How to Identify the Three Skin Graft Healing Stages

Healing times for skin grafts can differ based on various factors, including wound size and condition, patient health, and the type of graft used. Regardless, most post-op stages occur during the three skin graft healing stages. 

Let’s discuss each stage, along with other skin graft facts, in detail so that you can better understand what your recovery may look like after undergoing surgery.

How skin grafts work

A skin graft is a surgical procedure in which healthy skin from one part of the body (called the donor site), is removed and transplanted to another spot where damaged or missing skin needs to be replaced (known as the recipient site). 

This process helps heal wounds and restore the appearance of scarring areas due to injury, burns, infections, surgery, and other issues. Skin grafts can also help reduce pain and improve movement. To ensure proper healing, regular dressing changes may be required.

Types of Skin Grafts 

  • Split-Thickness Skin Grafts: In a STSG, only the top layer of skin (epidermis) is transplanted. Sometimes an insignificant amount of the second layer (dermis) will be needed. STSGs are typically used for larger wounds, as they can survive in areas where other graft types may not work. 
  • Full-Thickness Skin Grafts: FTSG involves transplanting all layers of skin. These are generally only performed on smaller wounds, as full-thickness transplants are more prone to failure when used in large areas. Post-op, you must undergo full thickness skin graft healing stages, which will take a number of weeks.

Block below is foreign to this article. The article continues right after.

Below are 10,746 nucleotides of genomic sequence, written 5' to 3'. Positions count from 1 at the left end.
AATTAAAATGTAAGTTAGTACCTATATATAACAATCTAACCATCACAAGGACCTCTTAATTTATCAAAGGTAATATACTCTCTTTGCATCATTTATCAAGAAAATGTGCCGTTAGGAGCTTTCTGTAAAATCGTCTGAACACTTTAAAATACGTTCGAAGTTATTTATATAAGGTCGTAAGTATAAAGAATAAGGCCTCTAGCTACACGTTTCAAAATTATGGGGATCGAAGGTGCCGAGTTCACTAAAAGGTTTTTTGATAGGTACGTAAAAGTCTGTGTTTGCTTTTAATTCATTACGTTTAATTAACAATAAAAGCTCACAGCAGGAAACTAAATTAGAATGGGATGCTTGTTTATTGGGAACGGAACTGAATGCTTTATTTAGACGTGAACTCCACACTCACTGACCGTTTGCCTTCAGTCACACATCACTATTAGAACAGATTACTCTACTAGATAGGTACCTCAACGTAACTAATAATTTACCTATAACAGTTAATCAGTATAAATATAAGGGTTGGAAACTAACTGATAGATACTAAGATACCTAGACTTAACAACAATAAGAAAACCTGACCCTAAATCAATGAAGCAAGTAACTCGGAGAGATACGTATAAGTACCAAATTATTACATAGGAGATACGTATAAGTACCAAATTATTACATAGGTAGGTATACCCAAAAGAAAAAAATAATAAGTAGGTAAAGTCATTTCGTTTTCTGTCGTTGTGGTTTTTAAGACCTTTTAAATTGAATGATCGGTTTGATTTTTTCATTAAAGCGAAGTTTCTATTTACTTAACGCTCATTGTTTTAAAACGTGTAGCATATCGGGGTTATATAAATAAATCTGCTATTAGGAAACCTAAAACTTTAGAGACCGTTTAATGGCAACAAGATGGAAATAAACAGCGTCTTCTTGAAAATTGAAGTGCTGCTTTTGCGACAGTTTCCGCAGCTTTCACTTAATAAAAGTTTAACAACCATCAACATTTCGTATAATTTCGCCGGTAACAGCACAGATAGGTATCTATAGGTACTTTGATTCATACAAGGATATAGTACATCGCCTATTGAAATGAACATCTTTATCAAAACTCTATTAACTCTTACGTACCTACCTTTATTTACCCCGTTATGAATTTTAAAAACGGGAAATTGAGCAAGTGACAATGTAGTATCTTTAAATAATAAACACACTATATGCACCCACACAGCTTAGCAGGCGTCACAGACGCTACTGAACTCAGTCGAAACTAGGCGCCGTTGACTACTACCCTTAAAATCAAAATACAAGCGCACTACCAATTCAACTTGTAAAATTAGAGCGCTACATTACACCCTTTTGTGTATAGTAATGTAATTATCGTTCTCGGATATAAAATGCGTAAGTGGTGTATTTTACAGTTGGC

• Composite Grafts: These are a special type of tissue surgery that involves transplanting skin, plus another type of tissue like muscle, bone or cartilage. This procedure is beneficial in cases where an underlying structure, such as muscle or bone, has been lost due to injury or disease. 

The Three Skin Graft Healing Stages 

There are three distinct phases during healing when skin tissue is transplanted. 

Plasmatic Imbibition

Imbibition is the first stage in skin graft healing and occurs when fluid from the patient’s body enters the area of the wound. This process helps to create an environment that encourages growth and recovery and provides oxygen to cells, enabling them to regenerate. During imbibition, a thin film forms over the grafted area, which acts as a protective barrier for cells. 


Inosculation is the joining of two pieces of tissue, allowing new blood vessels to grow and form a bridge between them. During this phase, the skin graft will develop its blood supply from surrounding capillaries and other small blood vessels. This helps it integrate with the host tissue more effectively, which aids in long-term wound healing. 


Revascularization is the third stage in skin graft healing and occurs 24-48  hours after the successful attachment of the skin tissue. It is characterized by increased blood flow to the area and new capillaries and vessels forming to transport nutrients to the tissue grafts. This process relies on angiogenesis, a biological process that creates new blood vessels from existing ones. 

During this stage, these newly formed vascular networks deliver oxygen and other essential nutrients to the grafts more effectively. In addition, this improved circulation, which promotes faster recovery and healthy cellular functioning. 

What does a skin graft look like while healing?

Generally, healing occurs gradually over several weeks as the grafted skin slowly integrates with surrounding tissue and forms new blood vessels.